Apneic Oxygenation May Not Prevent Severe Hypoxemia During Rapid Sequence Intubation: A Retrospective Helicopter Emergency Medical Service Study

Sattha Riyapan, Jeffrey Lubin
Air Medical Journal 2016, 35 (6): 365-368

OBJECTIVE: This study sought to determine the effectiveness of apneic oxygenation in preventing hypoxemia during prehospital rapid sequence intubation (RSI).

METHODS: We performed a case-cohort study using a pre-existing database looking at intubation management by a single helicopter emergency medical service between July 2013 and June 2015. Apneic oxygenation using high-flow nasal cannula (15 L/min) was introduced to the standard RSI protocol in July 2014. Severe hypoxemia was defined as an incidence of oxygen saturation less than 90%. We compared patients who received apneic oxygenation during RSI with patients who did not using the Fisher exact test.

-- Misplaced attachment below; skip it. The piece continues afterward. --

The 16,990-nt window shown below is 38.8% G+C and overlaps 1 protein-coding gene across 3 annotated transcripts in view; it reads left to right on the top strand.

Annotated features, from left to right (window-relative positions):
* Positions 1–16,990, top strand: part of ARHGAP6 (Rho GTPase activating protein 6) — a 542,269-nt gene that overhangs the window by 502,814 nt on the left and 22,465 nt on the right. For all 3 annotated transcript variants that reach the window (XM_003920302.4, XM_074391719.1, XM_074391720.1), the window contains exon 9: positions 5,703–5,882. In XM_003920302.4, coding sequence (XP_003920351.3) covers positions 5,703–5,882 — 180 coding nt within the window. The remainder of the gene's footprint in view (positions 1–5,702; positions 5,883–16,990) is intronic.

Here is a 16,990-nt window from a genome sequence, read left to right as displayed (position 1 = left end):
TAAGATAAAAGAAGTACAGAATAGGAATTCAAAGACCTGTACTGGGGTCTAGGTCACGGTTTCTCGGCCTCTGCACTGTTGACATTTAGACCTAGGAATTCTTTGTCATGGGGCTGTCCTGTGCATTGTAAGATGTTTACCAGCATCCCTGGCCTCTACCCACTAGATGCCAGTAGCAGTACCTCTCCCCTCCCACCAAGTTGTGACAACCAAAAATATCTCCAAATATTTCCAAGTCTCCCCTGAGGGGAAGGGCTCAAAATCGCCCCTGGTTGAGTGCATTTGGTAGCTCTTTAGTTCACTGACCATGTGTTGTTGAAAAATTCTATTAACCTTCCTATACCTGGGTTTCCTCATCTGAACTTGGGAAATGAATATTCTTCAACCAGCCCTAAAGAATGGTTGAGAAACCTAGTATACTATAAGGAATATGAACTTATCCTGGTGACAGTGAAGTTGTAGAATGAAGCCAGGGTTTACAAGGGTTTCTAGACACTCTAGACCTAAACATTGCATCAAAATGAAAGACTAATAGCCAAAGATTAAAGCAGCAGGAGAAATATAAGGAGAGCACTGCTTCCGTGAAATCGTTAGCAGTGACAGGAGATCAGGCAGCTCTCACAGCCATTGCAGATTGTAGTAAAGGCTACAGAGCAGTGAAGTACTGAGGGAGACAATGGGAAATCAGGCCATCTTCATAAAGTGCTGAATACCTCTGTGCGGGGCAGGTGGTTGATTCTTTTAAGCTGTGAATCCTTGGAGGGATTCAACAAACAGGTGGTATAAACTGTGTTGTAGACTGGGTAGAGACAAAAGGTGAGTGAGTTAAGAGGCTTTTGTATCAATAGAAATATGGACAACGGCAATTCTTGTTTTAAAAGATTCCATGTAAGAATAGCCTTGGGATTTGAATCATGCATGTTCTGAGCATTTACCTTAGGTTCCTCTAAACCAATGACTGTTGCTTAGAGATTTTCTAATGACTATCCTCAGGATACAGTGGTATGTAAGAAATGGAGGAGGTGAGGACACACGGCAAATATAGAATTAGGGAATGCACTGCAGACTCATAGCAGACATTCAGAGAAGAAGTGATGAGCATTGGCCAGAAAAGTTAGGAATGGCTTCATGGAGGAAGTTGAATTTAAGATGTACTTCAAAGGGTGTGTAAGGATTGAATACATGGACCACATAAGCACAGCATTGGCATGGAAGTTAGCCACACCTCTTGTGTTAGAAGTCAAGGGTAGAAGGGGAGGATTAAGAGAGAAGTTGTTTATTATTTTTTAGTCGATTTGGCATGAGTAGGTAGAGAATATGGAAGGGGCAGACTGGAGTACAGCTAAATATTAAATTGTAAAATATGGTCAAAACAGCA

RESULTS: Ninety-three patients were identified from the database; 29 (31.2%) received apneic oxygenation. Nineteen patients had an incidence of severe hypoxemia during RSI (20.43%; 95% confidence interval, 12.77%-30.05%). There was no statistically significant difference between the rate of severe hypoxemia between patients in the apneic oxygenation group versus the control group (17.2% vs. 21.9%, P = .78).

CONCLUSION: In this study, patients who received apneic oxygenation did not show a statistically significant difference in severe hypoxemia during RSI.

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